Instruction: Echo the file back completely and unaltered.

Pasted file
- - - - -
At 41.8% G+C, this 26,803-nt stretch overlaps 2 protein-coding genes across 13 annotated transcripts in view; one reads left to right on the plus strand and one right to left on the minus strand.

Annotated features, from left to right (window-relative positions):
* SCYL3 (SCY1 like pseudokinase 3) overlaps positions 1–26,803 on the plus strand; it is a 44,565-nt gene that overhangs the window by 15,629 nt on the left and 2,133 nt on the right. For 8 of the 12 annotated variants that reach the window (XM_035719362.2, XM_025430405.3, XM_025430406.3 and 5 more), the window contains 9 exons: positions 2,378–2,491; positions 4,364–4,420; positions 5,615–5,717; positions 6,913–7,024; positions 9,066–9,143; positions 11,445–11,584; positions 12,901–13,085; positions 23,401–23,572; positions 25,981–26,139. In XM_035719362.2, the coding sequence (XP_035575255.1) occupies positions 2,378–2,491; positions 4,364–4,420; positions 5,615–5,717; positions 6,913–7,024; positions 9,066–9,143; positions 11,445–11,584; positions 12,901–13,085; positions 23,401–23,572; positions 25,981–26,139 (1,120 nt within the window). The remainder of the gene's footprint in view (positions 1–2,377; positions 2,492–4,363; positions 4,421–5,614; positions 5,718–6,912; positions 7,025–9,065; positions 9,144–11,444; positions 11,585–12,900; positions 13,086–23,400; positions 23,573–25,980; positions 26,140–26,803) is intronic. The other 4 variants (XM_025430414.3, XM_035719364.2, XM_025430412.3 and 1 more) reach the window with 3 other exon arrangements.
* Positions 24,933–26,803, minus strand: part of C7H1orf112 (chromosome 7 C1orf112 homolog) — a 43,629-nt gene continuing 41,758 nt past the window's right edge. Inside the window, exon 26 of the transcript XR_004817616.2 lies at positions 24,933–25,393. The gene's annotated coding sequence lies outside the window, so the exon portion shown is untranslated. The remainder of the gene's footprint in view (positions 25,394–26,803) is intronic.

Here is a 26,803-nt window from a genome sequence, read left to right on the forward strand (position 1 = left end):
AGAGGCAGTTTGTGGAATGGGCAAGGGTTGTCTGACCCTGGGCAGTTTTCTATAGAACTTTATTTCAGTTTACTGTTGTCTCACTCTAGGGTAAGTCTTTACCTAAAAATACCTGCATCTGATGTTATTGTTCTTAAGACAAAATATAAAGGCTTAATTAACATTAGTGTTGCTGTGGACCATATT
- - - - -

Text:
At 41.8% G+C, this 26,803-nt stretch overlaps 2 protein-coding genes across 13 annotated transcripts in view; one reads left to right on the plus strand and one right to left on the minus strand.

Annotated features, from left to right (window-relative positions):
* SCYL3 (SCY1 like pseudokinase 3) overlaps positions 1–26,803 on the plus strand; it is a 44,565-nt gene that overhangs the window by 15,629 nt on the left and 2,133 nt on the right. For 8 of the 12 annotated variants that reach the window (XM_035719362.2, XM_025430405.3, XM_025430406.3 and 5 more), the window contains 9 exons: positions 2,378–2,491; positions 4,364–4,420; positions 5,615–5,717; positions 6,913–7,024; positions 9,066–9,143; positions 11,445–11,584; positions 12,901–13,085; positions 23,401–23,572; positions 25,981–26,139. In XM_035719362.2, the coding sequence (XP_035575255.1) occupies positions 2,378–2,491; positions 4,364–4,420; positions 5,615–5,717; positions 6,913–7,024; positions 9,066–9,143; positions 11,445–11,584; positions 12,901–13,085; positions 23,401–23,572; positions 25,981–26,139 (1,120 nt within the window). The remainder of the gene's footprint in view (positions 1–2,377; positions 2,492–4,363; positions 4,421–5,614; positions 5,718–6,912; positions 7,025–9,065; positions 9,144–11,444; positions 11,585–12,900; positions 13,086–23,400; positions 23,573–25,980; positions 26,140–26,803) is intronic. The other 4 variants (XM_025430414.3, XM_035719364.2, XM_025430412.3 and 1 more) reach the window with 3 other exon arrangements.
* Positions 24,933–26,803, minus strand: part of C7H1orf112 (chromosome 7 C1orf112 homolog) — a 43,629-nt gene continuing 41,758 nt past the window's right edge. Inside the window, exon 26 of the transcript XR_004817616.2 lies at positions 24,933–25,393. The gene's annotated coding sequence lies outside the window, so the exon portion shown is untranslated. The remainder of the gene's footprint in view (positions 25,394–26,803) is intronic.

Here is a 26,803-nt window from a genome sequence, read left to right on the forward strand (position 1 = left end):
AGAGGCAGTTTGTGGAATGGGCAAGGGTTGTCTGACCCTGGGCAGTTTTCTATAGAACTTTATTTCAGTTTACTGTTGTCTCACTCTAGGGTAAGTCTTTACCTAAAAATACCTGCATCTGATGTTATTGTTCTTAAGACAAAATATAAAGGCTTAATTAACATTAGTGTTGCTGTGGACCATATT